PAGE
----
How to Use JavaScript Array Filter

How to Use JavaScript Array Filter

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Chanchal
Chanchal Aggarwal
Senior Executive Content
Updated on Dec 18, 2023 18:37 IST

The JavaScript array.filter() method creates a new array filled with elements that pass a test provided by a function. It's a powerful tool for quickly extracting subsets of data from arrays based on specific criteria, without altering the original array. This method is essential for tasks like searching, data manipulation, and dynamically displaying content based on conditions.

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Imagine you have a list of students with their grades and you need to find those who passed. In JavaScript, the array.filter() method simplifies this task. By applying a condition like grade >= passingScore, filter() creates a new array of students who meet this criterion, efficiently segregating passers from the rest. Let's understand this JavaScript concept in detail. 

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Table of Contents

JavaScript Array Filter

The filter() method returns a new array of elements that pass a test a situation provides. It does not execute the function for the empty items.

The filter() does not make changes to the existing array.

Example:


 
const words = ['happy', 'square', 'confidence', 'mystery','scale','joyous'];
const result = words.filter(word => word.length > 5);
Copy code
Output: 
console.log(result); // expected output: Array ["happy", "scale"]

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Syntax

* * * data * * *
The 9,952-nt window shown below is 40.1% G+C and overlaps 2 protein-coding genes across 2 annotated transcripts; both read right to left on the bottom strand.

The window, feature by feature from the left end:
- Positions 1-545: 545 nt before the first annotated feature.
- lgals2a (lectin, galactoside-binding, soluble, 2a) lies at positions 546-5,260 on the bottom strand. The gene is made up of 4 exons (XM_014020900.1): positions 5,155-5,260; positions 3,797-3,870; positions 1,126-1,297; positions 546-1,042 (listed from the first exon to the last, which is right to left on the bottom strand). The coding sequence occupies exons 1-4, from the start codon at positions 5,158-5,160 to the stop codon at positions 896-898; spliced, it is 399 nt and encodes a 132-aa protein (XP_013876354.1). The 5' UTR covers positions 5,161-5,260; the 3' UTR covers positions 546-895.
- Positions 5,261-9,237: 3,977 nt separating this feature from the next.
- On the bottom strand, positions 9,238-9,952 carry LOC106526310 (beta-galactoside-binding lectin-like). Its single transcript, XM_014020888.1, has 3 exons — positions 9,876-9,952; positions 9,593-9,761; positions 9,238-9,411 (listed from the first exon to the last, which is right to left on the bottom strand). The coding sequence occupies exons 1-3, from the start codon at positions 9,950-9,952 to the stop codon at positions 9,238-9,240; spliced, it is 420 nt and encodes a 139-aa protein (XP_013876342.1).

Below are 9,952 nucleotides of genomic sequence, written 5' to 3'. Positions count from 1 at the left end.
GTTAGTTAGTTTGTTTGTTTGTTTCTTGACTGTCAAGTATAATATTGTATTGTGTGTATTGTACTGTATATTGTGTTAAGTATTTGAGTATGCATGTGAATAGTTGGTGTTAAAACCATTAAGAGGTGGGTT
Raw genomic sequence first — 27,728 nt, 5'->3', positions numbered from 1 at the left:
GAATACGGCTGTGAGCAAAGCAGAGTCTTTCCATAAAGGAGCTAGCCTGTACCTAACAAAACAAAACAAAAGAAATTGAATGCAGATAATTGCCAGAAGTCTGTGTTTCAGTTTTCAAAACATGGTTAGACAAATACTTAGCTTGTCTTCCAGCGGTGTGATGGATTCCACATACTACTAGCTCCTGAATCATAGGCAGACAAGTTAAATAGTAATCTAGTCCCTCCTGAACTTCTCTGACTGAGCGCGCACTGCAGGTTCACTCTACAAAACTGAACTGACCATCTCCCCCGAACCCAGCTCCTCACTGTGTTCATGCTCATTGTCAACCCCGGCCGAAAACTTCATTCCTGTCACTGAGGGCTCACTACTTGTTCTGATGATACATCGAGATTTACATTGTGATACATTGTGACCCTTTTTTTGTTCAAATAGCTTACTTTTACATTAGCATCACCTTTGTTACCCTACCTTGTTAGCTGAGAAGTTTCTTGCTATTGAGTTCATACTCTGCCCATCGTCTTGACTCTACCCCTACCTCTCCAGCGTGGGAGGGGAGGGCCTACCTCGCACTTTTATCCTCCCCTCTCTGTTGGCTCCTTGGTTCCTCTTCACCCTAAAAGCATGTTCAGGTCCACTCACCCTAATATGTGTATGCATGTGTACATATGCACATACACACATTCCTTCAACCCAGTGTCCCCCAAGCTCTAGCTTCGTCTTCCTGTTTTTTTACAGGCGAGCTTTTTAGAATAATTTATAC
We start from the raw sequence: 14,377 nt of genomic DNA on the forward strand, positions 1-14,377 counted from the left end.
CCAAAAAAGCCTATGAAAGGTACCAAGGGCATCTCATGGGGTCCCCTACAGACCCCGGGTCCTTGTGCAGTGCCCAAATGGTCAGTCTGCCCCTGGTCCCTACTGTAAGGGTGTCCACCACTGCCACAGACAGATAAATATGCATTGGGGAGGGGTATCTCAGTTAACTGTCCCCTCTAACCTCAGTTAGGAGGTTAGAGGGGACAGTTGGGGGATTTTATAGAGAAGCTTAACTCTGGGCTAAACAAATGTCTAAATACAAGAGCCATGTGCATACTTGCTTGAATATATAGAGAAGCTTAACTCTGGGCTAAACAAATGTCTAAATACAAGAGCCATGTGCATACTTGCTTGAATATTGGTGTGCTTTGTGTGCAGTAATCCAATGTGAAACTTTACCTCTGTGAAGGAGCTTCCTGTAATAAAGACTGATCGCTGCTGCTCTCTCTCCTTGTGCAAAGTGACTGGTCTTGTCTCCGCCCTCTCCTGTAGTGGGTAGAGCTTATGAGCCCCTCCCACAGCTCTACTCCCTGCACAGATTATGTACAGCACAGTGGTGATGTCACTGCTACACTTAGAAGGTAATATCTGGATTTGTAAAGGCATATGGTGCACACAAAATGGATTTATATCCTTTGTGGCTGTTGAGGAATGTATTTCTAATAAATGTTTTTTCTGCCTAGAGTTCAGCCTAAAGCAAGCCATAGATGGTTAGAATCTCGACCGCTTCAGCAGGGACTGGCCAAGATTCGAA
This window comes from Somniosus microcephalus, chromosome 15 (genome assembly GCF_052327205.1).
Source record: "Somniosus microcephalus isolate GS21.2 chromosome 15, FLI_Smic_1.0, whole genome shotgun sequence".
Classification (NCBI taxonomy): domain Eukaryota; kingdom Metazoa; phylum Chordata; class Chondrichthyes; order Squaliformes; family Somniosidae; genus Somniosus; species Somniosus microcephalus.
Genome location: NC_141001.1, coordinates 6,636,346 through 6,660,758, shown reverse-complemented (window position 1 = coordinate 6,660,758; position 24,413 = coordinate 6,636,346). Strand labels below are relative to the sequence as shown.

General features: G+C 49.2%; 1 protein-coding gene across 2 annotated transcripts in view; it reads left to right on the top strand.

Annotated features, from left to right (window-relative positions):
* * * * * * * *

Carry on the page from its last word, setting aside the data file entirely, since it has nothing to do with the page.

array.filter(function(currentValue, index, arr), thisValue)

Parameters

1. function(): This parameter holds the function required for each array element.

2. CurrentValue: The value of the current array.

3. index: The index of the current element. It is an optional parameter.

4. arr: The array of the current element.

5. this value: It is an optional parameter which is default undefined. Functions receive this value as a parameter.

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Return Value

When we use the function(), it returns the value that suits the particular set of conditions.

Examples Showing JavaScript Array Filter Use

Filtering out Values from an array

In this example, the filter() method creates a new array comprising of only those elements that fulfill the given condition checked by isBigEnough. The given problem requires values greater than 100 to be filtered.


 
function isBigEnough(value) {
return value >= 100;
}
const filtered = [97, 105, 182, 63, 147].filter(isBigEnough);
Copy code
Output:
 filtered is [105, 182, 147]

Explanation:

Function Declaration:

isBigEnough(value) is a function that takes a single argument value and returns true if the value is greater than or equal to 100, and false otherwise.

Original Array:

An array [97, 105, 182, 63, 147] contains a mix of numbers both below and above 100.

Applying filter():

The filter() method is called on this array. It iterates through each element of the array and applies the isBigEnough function to determine if an element should be included in the new array.

Filtering Process:

For each element, filter() checks if it is greater than or equal to 100 (using the isBigEnough function). If yes, the element is included in the new array; if not, it is excluded.

Output:

The resulting filtered array is [105, 182, 147]. These are the elements from the original array that meet the condition value >= 100.

Searching out Values

iPositive() function


 
function isPositive(value) {
return value > 10;
}
var filtered = [12, 2, 0, -15, 14].filter(isPositive);
print(filtered);
Copy code
Output: 
12, 14

Explanation:

Function Definition:

The isPositive(value) function is defined to check if a given value is greater than 10. It returns true if the condition is met (value is positive and greater than 10) and false otherwise.

Original Array:

The array [12, 2, 0, -15, 14] consists of a mix of positive and negative numbers, as well as numbers smaller than 10.

Applying filter():

The filter() method is called on the array, using isPositive as the test function. It iterates through each element in the array.

Filtering Process:

For each element in the array, filter() applies the isPositive function. If isPositive returns true for an element (meaning the element is greater than 10), the element is included in the new filtered array.